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Ocasio-Cortez Fires Back at Trump Over Green New Deal
Rep. Alexandria Ocasio-Cortez's sweeping Green New Deal resolution was never going to be embraced by her Republican foes, but she's taking the criticism in stride—even if the missives come from the very top.
At his El Paso, Texas rally on Monday, President Donald Trump referred to her signature issue as a "high school term paper."
"Last week they introduced a massive government takeover that would destroy our incredible economic gains. They introduced the so-called Green New Deal," the president said in his speech. "It sounds like a high school term paper that got a low mark."
President Trump blasts 'Green New Deal' www.youtube.com
The star Democrat from New York did not back down from the president's remarks.
"Ah yes, a man who can't even read briefings written in full sentences is providing literary criticism of a House Resolution," Ocasio-Cortez wrote on Twitter after retweeting Trump's quote from Breitbart News' Charlie Spiering.
She then included a quote from a Washington Post report about how Trump skips written intelligence reports, which are usually dense and lengthy, and relies on oral briefings instead.
That wasn't the problem the president had with the Green New Deal. Trump falsely claimed in his rally speech that the deal would "shut down" American energy and air travel.
"It would shut down American energy which I don't think the people of Texas are going to be happy with that. It would shut down a little thing called air travel," he said.
He claimed the resolution would "take away your car, reduce the value of your home and put millions of Americans out of work."
Trump's comments are akin to his tweet on Saturday, where he also took a jab at the Green New Deal.
The president was probably referring to a widely circulated FAQ section, in which Ocasio-Cortez's office quipped, "we aren't sure that we'll be able to fully get rid of farting cows and airplanes." But that statement was in reference to bringing U.S. greenhouse gas emissions "to net-zero, rather than zero emissions" within 10 years.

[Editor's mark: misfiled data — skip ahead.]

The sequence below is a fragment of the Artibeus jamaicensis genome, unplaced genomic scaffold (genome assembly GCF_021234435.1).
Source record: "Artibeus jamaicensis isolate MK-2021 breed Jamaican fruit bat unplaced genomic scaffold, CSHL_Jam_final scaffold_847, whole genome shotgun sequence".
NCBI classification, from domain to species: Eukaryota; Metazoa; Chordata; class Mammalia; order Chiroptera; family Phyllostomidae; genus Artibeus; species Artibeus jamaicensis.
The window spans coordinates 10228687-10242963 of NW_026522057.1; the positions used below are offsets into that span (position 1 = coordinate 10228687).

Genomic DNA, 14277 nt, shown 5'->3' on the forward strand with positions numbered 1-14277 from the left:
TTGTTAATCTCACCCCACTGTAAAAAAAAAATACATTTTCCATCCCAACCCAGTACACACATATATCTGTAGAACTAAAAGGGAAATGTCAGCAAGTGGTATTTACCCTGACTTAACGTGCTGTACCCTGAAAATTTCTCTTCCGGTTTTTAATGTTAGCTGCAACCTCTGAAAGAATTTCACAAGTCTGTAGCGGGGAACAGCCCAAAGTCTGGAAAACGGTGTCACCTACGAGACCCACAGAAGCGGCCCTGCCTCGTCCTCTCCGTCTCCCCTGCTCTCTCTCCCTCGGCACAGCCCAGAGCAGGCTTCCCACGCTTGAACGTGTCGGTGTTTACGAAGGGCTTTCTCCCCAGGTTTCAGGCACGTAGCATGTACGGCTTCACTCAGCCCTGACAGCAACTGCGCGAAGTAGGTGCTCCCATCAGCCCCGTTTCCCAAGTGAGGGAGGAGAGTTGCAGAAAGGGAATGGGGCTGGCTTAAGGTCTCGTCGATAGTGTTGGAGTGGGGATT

Republican lawmakers and other critics have pounced on what has been called the "botched rollout" of the Green New Deal, which is also sponsored by Ed Markey (D-Mass.) in the Senate. The most prominent issue was language on a Feb. 5 blog post on the congresswoman's website that called for economic security "for all who are unable or unwilling to work." That information has since been retracted.
Despite the naysayers, momentum for climate policy has been growing ever since its was popularized by Ocasio-Cortez as well as the young climate activists of the Sunrise Movement who staged a sit-in inside then-presumed House Speaker Nancy Pelosi's office not long after the midterm elections to demand a Green New Deal.
Varshini Prakash, founder and executive director of Sunrise Movement, called the resolution "a litmus test for progressive leadership."
As EcoWatch previously wrote, ideas outlined in the proposal include "unprecedented levels of prosperity and economic security" for all citizens and "meeting 100 percent of the power demand in the United States through clean, renewable, and zero-emission energy sources."
The non-binding resolution calls for a wide-ranging mobilization of the U.S. economy and creating jobs through infrastructure and industrial projects, such as zero-emission vehicle infrastructure and manufacturing; installing smart grids; updating or creating buildings that are energy efficient; expanding clean energy jobs (like solar, wind turbine, battery and storage manufacturing); cleaning existing hazardous waste sites; and restoration of damaged and threatened ecosystems.
Along the same lines, the plan includes a significant social justice component because it aims to create millions of family-supporting and union jobs and will help protect disadvantaged communities on the frontlines of pollution and climate change.
Ocasio-Cortez recently retweeted a string of praise for the Green New Deal from presidential contenders, including fellow progressive Sen. Bernie Sanders.
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It's become a familiar story with the Trump administration: Scientists write a report that shows the administration's policies will cause environmental damage, then the administration buries the report and fires the scientists.
By Jake Johnson
Calling the global climate crisis both the greatest threat facing the U.S. and the greatest opportunity for transformative change, Sen. Bernie Sanders unveiled today a comprehensive Green New Deal proposal that would transition the U.S. economy to 100 percent renewable energy and create 20 million well-paying union jobs over a decade.
The Parties to CITES agreed to list giraffes on Appendix II of the Convention on International Trade in Endangered Species (CITES) today at the World Wildlife Conference or CoP18 in Geneva. Such protections will ensure that all giraffe parts trade were legally acquired and not sourced from the poached giraffes trade and will require countries to make non-detriment findings before allowing giraffe exports. The listing will also enable the collection of international trade data for giraffes that might justify greater protections at both CITES and other venues in the future.
The WHO stressed that more research is needed on the potential health risks of microplastic ingestion. luchschen / iStock / Getty Images Plus
The UN's health agency on Thursday said that microplastics contained in drinking water posed a "low" risk at their current levels.
However, the World Health Organization (WHO) — in its first report on the potential health risks of microplastic ingestion — also stressed more research was needed to reassure consumers.